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The Vanderbilt Hustler

The official student newspaper of Vanderbilt University.
Since 1888
The official student newspaper of Vanderbilt University

The Vanderbilt Hustler

The official student newspaper of Vanderbilt University.
The official student newspaper of Vanderbilt University

The Vanderbilt Hustler

The official student newspaper of Vanderbilt University.

It’s ‘About Damn Time’ that Lizzo took over Music City

Lizzo’s positivity was displayed not only by her lyrics but also by her character and audience engagement during her Bridgestone arena performance.
Barrie Barto
Lizzo performs at Bridgestone Arena, as photographed on Oct. 23, 2022. (Hustler Multimedia/Barrie Barto)

Lizzo’s new tour, “Special,” named after her latest album, was highly anticipated, as Bridgestone Arena was packed with Lizzo fans on Oct. 23. From the start of the show, Lizzo and her team created the perfect atmosphere for a self-love affair for audience members of all races, body types and genders. 

When the lights went off just before Lizzo took the stage, the crowd exploded with screams and chants calling Lizzo’s name. Lizzo rose up from the stage, wearing a bright pink rhinestone outfit and a smile on her face. She opened with the song “The Sign,” the first track from her newest album. 

Lizzo is well known for her message of body positivity, and on stage, this was no different. The first question Lizzo asked the audience was, “Can you share something that made you feel good about yourself recently?” The question encouraged the crowd to see themselves with love instead of focusing on their imperfections. As “Rumors” began, texts featuring gossip about Lizzo began pinging on the large screen behind her, a unique way to visually portray the song’s meaning. Messages included, “Lizzo is dating Chris Evans” and “Lizzo don’t actually be eating.” The screen also projected a videotaped cameo of Cardi B rapping her part of the song on the main screen. 

Of course, it wouldn’t be a Lizzo concert without some great lighting and outfit changes. Her second outfit of the night seemed like a plain dress, but when the light shined on it, a galaxy of colors were screened onto the dress. At one point, small stars appeared on the dress with the words “My Body, My Choice” appearing on the front. It was an eccentric and memorable way to make a statement on a controversial subject. That was not the only political reference of the night. Concertgoers could visit the voting registration booths open in the arena, and Lizzo took a moment to acknowledge that everyone should take time to vote and make a change. It was a classy way to present the topic of voting and make sure people were informed of their rights.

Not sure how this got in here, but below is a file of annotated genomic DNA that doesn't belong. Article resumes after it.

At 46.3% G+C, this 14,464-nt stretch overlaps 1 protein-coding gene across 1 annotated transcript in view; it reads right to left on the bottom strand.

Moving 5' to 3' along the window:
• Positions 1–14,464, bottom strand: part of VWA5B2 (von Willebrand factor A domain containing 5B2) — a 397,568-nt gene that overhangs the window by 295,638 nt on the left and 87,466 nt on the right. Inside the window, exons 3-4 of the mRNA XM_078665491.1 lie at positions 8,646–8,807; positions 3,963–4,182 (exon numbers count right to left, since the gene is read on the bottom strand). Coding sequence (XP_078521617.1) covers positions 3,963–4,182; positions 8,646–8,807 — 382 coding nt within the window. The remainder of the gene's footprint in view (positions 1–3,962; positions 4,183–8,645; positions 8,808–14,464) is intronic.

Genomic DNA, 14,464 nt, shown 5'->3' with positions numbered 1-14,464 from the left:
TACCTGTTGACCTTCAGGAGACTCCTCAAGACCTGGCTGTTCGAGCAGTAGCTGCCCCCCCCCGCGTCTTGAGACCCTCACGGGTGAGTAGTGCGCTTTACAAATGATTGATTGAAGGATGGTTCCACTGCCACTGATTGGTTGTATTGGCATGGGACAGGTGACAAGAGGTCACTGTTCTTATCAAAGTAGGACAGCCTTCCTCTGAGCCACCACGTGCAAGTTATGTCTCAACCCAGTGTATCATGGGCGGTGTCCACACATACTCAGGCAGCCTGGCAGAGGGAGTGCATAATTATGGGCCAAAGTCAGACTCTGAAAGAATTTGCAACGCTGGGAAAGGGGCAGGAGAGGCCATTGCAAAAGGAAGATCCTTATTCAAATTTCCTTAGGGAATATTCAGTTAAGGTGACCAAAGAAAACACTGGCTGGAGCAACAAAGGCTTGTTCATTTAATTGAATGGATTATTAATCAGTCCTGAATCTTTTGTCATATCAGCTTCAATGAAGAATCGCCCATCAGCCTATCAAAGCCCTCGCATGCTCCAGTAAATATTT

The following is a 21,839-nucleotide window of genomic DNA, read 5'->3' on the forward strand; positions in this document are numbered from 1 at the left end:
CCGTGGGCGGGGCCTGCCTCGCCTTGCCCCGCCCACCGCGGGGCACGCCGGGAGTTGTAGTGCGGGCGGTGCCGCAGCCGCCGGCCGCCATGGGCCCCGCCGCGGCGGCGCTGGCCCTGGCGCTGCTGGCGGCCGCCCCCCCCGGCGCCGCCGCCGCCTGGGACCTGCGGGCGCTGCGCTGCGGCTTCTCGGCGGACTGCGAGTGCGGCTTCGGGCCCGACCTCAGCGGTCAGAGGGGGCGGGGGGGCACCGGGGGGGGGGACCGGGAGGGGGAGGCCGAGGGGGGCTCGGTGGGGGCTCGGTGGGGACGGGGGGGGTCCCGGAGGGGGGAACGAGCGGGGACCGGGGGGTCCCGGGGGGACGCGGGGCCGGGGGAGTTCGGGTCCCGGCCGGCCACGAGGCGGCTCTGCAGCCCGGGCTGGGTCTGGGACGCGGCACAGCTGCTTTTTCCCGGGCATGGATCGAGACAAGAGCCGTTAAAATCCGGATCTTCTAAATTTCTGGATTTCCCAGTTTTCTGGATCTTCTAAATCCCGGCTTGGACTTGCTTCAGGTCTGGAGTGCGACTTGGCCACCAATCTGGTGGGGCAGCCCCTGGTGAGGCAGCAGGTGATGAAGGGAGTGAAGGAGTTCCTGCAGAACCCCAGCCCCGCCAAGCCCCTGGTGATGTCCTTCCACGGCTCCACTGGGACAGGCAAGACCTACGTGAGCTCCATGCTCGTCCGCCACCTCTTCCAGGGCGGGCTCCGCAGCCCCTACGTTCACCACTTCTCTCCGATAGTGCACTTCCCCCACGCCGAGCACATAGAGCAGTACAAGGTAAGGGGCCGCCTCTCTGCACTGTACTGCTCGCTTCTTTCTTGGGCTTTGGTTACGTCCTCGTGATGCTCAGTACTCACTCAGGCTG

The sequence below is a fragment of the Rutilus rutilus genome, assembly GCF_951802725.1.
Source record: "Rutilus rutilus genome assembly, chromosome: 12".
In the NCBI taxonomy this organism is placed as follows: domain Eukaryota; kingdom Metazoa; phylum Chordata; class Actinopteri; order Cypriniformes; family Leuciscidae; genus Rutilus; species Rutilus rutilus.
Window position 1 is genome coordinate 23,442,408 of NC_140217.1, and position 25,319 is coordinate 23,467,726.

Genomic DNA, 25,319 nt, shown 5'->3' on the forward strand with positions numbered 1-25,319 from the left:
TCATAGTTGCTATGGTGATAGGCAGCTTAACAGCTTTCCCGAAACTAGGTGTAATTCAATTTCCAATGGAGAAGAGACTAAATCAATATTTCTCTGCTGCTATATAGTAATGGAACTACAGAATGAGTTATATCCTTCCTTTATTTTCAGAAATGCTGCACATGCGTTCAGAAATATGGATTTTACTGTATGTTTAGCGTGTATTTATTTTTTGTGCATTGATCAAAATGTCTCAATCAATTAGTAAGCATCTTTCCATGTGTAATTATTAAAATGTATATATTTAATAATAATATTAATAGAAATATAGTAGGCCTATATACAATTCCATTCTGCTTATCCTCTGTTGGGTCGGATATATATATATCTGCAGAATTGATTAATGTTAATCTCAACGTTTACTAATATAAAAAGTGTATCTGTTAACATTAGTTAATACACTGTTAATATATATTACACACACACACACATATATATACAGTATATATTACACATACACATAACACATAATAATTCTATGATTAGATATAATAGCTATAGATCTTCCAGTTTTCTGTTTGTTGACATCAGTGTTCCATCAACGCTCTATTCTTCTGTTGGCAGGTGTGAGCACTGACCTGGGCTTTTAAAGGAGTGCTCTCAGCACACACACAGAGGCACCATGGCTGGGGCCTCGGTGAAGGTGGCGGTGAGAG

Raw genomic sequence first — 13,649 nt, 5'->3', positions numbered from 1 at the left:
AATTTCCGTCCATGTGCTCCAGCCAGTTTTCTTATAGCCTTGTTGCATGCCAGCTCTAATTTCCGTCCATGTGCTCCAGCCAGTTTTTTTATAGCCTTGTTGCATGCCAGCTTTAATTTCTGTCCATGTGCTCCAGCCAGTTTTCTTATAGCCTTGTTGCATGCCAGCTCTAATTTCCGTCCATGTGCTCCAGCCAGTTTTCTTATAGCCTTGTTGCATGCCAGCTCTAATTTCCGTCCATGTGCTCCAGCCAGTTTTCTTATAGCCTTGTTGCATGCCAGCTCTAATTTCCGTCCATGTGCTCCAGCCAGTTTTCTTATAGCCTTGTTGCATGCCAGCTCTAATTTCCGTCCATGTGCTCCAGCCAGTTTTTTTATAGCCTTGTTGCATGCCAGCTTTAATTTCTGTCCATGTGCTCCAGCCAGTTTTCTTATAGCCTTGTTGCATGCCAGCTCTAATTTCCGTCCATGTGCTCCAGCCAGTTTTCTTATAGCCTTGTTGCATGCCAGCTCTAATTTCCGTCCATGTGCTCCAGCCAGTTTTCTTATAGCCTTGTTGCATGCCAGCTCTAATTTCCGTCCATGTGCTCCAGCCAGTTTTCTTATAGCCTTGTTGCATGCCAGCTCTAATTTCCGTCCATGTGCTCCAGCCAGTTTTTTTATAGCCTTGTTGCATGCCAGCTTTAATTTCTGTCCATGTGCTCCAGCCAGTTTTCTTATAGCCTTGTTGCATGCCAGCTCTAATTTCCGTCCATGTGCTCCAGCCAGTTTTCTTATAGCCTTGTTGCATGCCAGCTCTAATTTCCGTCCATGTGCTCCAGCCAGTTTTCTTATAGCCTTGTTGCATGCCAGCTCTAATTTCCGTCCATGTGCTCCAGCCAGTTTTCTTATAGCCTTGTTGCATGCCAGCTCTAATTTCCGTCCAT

Lizzo brought a change of pace to “Break Up Twice,” which she performed at the center of the smaller stage without her signature bright lights or dancing, just her strong vocal presence. She joked about the struggles of dating Geminis, and in the song, she makes a joking dig at the infamous astrological sign. Lizzo’s DJ, Sophia Eris, was exceptional as well and had great vocals throughout the show. Lizzo’s “Big Gurl” dance crew commanded the stage,accompanied by an all-female band who nailed their small solo moments.

During “Birthday Girl,” Lizzo asked the crowd if it was anyone’s birthday. She found a woman, invited her onstage, and sang “Happy Birthday” to her with the crowd. Throughout the concert, she complimented outfits and signs from people standing both in the very front and in the nosebleeds, making sure that everyone knew she could see and acknowledge them. At one point, she gave a microphone to a girl in the front, who asked Lizzo to FaceTime her friend who could not make the show. Lizzo took the phone and turned so her face and the crowd were on the screen. The friend didn’t answer the call (which will definitely haunt her later), but Lizzo wasn’t fazed and took a picture for her to have later. During “If You Love Me,” Lizzo’s Big Gurl dancers handed her roses which she handed out to members of the front row. 

My most anticipated moment of the concert was when “Sasha Flute” made its debut. Sasha Flute, the name Lizzo gave to her instrument, is known to make impromptu appearances at Lizzo’s concerts. She even filed a case to trademark the name in September 2022. I rushed to record this monumental moment like everyone else. Lizzo played her flute four times, and seeing her dance and perfectly play the flute at the same time was a magical moment. 

Whether she said it in a song, told the audience directly or displayed it on a promo on the screen, Lizzo used her concert as an avenue to encourage body positivity and self-love. With an energetic, vibrant, and confident presence, Lizzo proved that her album and tour were named “Special” for a reason. 

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About the Contributors
Chloe Pryor
Chloe Pryor, Staff Writer and Photographer
Chloe Pryor (‘26) is from Fort Smith, Ark., and is double majoring in psychology and communications studies. When not writing for The Hustler, you can fund her reading, drawing or running late for class. You can reach her at [email protected].
Barrie Barto
Barrie Barto, Editor-in-Chief
Barrie Barto ('25) is majoring in medicine, health & society with neuroscience and communication of science & technology minors in the College of Arts and Science. She previously served as Photography Director. When she's not strolling around campus with her camera, you can find Barrie cheering on the St. Louis Blues or tracking down the best gluten-free food in Nashville. She can be reached at [email protected].
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